Match Analysis: Adelaide United 1-1 Melbourne Victory

All the action unfolded at the very end of an otherwise tight, tepid match, where for once, the cliche ‘a tactical battle’ isn’t misleading

All the action unfolded at the very end of an otherwise tight, tepid match.


After a fine 2-1 win over the defending champions last Sunday, Josep Gombau made no changes to his starting XI and kept with the unusual 4-3-3/3-4-3 system.

Kevin Muscat welcomed back captain Mark Milligan from international duty, so Leigh Broxham was unlucky to be dropped to the bench. The rest of the side remained from the sensational 4-1 win over the Western Sydney Wanderers seven days earlier.

Formation battle

As this is the first time Australia Scout has analysed an Adelaide game this season, it’s worth discussing the finer points of their new formation – a 4-3-3 without the ball, a 3-4-3 with the ball.

The key player is Isaias, nominally a defensive midfielder who becomes a centre-back without the ball in the new formation. When Adelaide are defending, it’s their usual 4-3-3 shape, with the midfield triangle facing forward – so Craig Goodwin, Bruce Djite and Cirio across the front three, Marcelo Carrusca slightly ahead of James Jeggo and Pablo Sanchez in midfield, and Tarek Elrich and Dylan McGowan at left and right-back respectively.

When Adelaide win possession, however, the latter two (McGowan and Elrich) tuck in narrow, form a back three alongside Nigel Boogard with Isaias moving forward into midfield, creating a diamond through the centre of the pitch. The dynamics of the side are the same – looking to retain possession, using Djite as a ‘bounce’ player upfront and attempting to create 1v1 situations out wide – but the positioning of certain players has been altered, creating a very difficult and fascinating shape for the opposition to try and counter.

Melbourne Victory kept with their 4-2-3-1, but the wingers pressed ‘inwards’ so the side was often quite narrow when pressing. More crucially, Muscat instructed Guilherme Finkler, with help from Besart Berisha, to pick up Isaias without the ball.

Midfield battle

Therefore, there was a very obvious and fiercely contested battle in the middle of the pitch, with the Victory trying to stick tight in that zone, and prevent Adelaide from playing through midfield. Adelaide themselves reciprocated this approach, and actually adjusted their shape when defending so that there were three clear 1v1 battles without the ball – Jeggo moved from a left-of-centre position into a deeper role to mark Finkler, while Carrusca then rotated into Jeggo’s position to pick up Carl Valeri, with Sanchez up against Milligan.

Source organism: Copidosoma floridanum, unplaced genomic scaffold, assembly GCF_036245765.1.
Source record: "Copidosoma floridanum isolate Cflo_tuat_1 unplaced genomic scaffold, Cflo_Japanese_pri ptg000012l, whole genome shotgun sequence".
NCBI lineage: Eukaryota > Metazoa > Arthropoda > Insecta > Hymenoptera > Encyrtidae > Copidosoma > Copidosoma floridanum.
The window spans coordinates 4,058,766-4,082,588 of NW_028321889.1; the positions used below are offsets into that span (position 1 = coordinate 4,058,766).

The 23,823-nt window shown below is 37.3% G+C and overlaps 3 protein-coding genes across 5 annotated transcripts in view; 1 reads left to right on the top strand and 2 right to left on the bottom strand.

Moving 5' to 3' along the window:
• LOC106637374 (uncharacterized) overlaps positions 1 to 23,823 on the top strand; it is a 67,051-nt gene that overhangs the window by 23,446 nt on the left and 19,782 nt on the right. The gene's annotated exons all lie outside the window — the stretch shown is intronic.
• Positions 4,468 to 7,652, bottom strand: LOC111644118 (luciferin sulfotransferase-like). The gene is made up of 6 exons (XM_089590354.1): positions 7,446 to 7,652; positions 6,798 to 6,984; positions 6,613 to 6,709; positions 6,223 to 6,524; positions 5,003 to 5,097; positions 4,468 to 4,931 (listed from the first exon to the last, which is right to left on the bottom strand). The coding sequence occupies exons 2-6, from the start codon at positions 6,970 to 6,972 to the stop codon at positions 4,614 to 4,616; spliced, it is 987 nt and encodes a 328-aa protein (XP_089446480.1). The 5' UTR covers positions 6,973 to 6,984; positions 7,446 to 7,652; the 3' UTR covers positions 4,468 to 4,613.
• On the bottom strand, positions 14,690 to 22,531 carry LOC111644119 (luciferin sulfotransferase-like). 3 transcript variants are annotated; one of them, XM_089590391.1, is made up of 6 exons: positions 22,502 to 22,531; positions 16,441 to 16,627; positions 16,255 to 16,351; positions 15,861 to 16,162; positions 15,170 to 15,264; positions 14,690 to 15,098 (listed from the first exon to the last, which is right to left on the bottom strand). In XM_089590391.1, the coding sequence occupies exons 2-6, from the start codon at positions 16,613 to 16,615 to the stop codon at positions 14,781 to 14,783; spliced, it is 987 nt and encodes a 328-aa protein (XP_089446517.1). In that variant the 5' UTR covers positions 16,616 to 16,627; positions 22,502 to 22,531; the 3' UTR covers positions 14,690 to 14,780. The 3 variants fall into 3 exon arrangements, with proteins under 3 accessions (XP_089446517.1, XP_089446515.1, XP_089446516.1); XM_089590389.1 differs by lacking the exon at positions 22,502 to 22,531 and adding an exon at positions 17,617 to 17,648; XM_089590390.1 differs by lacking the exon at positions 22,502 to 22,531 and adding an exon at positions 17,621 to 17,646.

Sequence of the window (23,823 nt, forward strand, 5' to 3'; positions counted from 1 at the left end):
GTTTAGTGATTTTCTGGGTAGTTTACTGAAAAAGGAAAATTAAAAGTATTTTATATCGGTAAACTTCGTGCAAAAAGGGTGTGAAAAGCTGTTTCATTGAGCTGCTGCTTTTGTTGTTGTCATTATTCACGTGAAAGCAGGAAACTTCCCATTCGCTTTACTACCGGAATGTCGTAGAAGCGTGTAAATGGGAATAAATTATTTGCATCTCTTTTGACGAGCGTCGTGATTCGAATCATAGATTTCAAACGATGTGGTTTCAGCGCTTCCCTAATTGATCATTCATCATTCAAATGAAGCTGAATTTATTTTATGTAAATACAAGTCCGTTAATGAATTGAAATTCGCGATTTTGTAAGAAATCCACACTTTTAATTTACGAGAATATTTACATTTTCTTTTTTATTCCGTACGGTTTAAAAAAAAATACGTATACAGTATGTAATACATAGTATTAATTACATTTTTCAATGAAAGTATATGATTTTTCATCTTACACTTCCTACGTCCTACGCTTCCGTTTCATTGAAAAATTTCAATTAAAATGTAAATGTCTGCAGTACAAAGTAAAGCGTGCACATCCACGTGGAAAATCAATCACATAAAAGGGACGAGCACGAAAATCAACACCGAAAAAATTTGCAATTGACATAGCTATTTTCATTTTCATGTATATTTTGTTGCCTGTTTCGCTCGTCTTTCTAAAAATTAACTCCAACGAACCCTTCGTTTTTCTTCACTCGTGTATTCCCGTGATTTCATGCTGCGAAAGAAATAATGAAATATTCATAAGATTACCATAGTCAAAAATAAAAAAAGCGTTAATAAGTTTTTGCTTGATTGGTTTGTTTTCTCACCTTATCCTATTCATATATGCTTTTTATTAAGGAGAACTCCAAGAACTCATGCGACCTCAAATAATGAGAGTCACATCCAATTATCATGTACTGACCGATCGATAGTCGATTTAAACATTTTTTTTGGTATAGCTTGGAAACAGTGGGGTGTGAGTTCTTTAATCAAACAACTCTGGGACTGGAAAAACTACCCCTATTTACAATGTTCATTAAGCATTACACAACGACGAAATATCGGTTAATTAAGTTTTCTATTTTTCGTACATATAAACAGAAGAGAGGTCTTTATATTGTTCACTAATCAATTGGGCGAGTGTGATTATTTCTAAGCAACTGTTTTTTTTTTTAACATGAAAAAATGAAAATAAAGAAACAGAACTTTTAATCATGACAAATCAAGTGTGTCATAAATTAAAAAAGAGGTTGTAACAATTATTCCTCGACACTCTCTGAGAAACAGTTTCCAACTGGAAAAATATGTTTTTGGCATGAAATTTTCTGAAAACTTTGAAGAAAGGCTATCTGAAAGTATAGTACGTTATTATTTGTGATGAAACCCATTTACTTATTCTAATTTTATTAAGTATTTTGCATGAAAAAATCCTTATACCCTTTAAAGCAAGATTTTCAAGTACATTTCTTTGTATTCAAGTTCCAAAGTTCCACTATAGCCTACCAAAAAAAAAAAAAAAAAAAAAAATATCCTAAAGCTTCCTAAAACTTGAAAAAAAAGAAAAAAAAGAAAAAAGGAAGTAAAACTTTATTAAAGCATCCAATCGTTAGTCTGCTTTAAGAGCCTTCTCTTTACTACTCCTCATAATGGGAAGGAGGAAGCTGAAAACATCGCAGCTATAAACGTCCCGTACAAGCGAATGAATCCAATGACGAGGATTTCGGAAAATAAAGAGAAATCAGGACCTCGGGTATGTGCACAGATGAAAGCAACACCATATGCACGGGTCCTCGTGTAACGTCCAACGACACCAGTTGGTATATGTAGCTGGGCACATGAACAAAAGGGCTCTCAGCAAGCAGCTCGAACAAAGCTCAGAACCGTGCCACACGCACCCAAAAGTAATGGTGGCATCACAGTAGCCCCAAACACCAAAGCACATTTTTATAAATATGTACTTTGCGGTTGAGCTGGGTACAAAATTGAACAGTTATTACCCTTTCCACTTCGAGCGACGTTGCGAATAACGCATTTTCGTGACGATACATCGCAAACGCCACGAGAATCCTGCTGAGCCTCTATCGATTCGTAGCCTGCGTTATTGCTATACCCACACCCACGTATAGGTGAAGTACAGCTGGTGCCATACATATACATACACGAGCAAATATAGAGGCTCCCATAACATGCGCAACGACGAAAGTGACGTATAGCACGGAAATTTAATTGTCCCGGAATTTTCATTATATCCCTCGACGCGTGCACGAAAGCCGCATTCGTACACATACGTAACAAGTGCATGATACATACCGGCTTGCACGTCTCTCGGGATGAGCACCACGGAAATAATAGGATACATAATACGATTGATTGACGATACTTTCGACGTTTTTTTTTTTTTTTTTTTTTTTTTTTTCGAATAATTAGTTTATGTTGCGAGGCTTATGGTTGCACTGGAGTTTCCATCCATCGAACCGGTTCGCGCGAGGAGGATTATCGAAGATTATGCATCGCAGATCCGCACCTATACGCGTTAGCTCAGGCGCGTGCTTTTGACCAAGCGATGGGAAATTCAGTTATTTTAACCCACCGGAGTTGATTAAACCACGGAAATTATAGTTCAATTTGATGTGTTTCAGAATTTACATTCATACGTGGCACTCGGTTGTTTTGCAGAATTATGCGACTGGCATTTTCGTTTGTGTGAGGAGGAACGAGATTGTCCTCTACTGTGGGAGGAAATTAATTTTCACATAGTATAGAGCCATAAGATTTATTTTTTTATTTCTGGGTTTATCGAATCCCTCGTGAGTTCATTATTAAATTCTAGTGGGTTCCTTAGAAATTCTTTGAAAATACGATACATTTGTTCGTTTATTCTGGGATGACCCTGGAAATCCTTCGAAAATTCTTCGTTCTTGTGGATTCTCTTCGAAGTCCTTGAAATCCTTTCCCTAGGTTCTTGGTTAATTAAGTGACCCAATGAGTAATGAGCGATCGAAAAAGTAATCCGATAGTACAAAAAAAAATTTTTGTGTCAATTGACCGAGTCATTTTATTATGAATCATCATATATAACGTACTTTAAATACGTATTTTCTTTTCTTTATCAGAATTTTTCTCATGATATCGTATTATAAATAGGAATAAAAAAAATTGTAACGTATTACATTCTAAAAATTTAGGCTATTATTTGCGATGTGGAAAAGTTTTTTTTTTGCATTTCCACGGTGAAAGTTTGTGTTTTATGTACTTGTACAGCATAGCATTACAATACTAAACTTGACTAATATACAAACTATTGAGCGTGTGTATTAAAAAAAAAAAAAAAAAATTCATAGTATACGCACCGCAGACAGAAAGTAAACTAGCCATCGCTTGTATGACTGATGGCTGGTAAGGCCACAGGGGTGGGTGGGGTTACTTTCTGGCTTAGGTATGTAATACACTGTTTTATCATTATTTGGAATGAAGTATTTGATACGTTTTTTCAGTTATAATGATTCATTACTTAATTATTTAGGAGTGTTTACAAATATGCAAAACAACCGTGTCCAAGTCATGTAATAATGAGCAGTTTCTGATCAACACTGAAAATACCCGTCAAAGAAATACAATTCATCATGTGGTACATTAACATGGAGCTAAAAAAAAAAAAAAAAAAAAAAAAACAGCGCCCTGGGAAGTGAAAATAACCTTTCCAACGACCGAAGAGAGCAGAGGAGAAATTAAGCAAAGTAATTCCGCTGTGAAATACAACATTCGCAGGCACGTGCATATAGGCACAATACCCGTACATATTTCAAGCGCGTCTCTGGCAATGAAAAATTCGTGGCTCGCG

Adelaide adjust midfield v Victory
How Adelaide adjusted their midfield to occupy all three of Melbourne Victory’s midfielders, with Jeggo moving to pick up Finkler

With what was practically man-marking from either side in midfield, there was an incredible amount of sloppy passes and poor first touches. The game was characterised by these frustrating errors on the ball, and for long periods, there was an incredible lack of fluency from either side. This was summed up by Adelaide’s inferior possession count compared to average (52%, as opposed to usual numbers of around 55-65%), while the pass completion from both teams was very poor – 67% for Adelaide, 72% for the Victory.

High pressing

Eugene Galekovic's distribution v Melbourne Victory
Eugene Galekovic’s distribution v Melbourne Victory

This inability to play passing football was exacerbated by the eagerness of either side to press high up the pitch, particularly the Victory, who took a cue from Brisbane last week by also sitting high up at goal-kicks, preventing Eugene Galekovic from comfortably playing out from the back. Twice now this season the goalkeeper has had to attempt ambitious chipped balls to his full-backs, and being unable to build up possession from back had serious ramifications for Adelaide’s attacking play during this match.

With Finkler and Berisha taking turns to pick up Isaias, it was interesting to see the Spaniard attempt to find space by pushing quite high up the pitch, trying to drag away his markers. It was similar to the way Luke Brattan tried to circumvent the attention of Bruce Djite last Sunday.

Victory get in behind high line

Adelaide’s own attempts to press high up the pitch meant they consequently had to play with a high line, which the Victory frequently looked to break in behind. This was the defining feature of the same fixture between these two sides last season, and like in that match, the Victory (and Archie Thompson in particular) recorded a high amount of offsides – 6, with Thompson responsible for 3.

Like against the Wanderers, Melbourne focused their attacks down the right, with Barbarouses getting in behind on a number of occasions early on. He targeted his runs in the channel between Boogard and Elrich, on one occasion cutting a cross back for a Finkler shot the Brazilian smashed over the bar.

An example of Barbarouses getting in behind, in the channel between Boogard and Elrich
An example of Barbarouses getting in behind, in the channel between Boogard and Elrich

Adelaide get half-chances